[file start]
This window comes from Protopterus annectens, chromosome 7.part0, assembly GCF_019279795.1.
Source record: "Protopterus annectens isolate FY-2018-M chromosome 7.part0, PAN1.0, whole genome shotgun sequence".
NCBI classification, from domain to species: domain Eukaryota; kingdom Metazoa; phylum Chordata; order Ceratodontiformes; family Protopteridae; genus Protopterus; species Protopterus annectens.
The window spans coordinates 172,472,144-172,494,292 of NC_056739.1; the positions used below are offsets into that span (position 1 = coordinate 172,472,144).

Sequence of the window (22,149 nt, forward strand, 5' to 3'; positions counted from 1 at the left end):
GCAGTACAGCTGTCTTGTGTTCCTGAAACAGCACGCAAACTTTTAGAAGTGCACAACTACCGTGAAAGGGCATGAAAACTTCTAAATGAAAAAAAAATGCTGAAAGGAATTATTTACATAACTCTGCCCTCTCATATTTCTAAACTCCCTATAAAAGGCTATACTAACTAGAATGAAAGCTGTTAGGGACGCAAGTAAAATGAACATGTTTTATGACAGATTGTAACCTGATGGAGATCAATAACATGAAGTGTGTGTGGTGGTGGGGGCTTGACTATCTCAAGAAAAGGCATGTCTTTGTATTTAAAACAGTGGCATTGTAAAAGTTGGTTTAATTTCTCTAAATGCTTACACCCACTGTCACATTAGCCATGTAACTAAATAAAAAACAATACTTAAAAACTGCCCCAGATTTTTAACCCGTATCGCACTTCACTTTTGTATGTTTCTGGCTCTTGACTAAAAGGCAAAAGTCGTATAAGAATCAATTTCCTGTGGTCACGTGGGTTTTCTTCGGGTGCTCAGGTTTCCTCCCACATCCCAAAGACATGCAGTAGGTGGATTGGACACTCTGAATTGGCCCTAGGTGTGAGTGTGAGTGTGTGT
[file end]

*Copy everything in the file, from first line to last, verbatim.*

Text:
This window comes from Protopterus annectens, chromosome 7.part0, assembly GCF_019279795.1.
Source record: "Protopterus annectens isolate FY-2018-M chromosome 7.part0, PAN1.0, whole genome shotgun sequence".
NCBI classification, from domain to species: domain Eukaryota; kingdom Metazoa; phylum Chordata; order Ceratodontiformes; family Protopteridae; genus Protopterus; species Protopterus annectens.
The window spans coordinates 172,472,144-172,494,292 of NC_056739.1; the positions used below are offsets into that span (position 1 = coordinate 172,472,144).

Sequence of the window (22,149 nt, forward strand, 5' to 3'; positions counted from 1 at the left end):
GCAGTACAGCTGTCTTGTGTTCCTGAAACAGCACGCAAACTTTTAGAAGTGCACAACTACCGTGAAAGGGCATGAAAACTTCTAAATGAAAAAAAAATGCTGAAAGGAATTATTTACATAACTCTGCCCTCTCATATTTCTAAACTCCCTATAAAAGGCTATACTAACTAGAATGAAAGCTGTTAGGGACGCAAGTAAAATGAACATGTTTTATGACAGATTGTAACCTGATGGAGATCAATAACATGAAGTGTGTGTGGTGGTGGGGGCTTGACTATCTCAAGAAAAGGCATGTCTTTGTATTTAAAACAGTGGCATTGTAAAAGTTGGTTTAATTTCTCTAAATGCTTACACCCACTGTCACATTAGCCATGTAACTAAATAAAAAACAATACTTAAAAACTGCCCCAGATTTTTAACCCGTATCGCACTTCACTTTTGTATGTTTCTGGCTCTTGACTAAAAGGCAAAAGTCGTATAAGAATCAATTTCCTGTGGTCACGTGGGTTTTCTTCGGGTGCTCAGGTTTCCTCCCACATCCCAAAGACATGCAGTAGGTGGATTGGACACTCTGAATTGGCCCTAGGTGTGAGTGTGAGTGTGTGT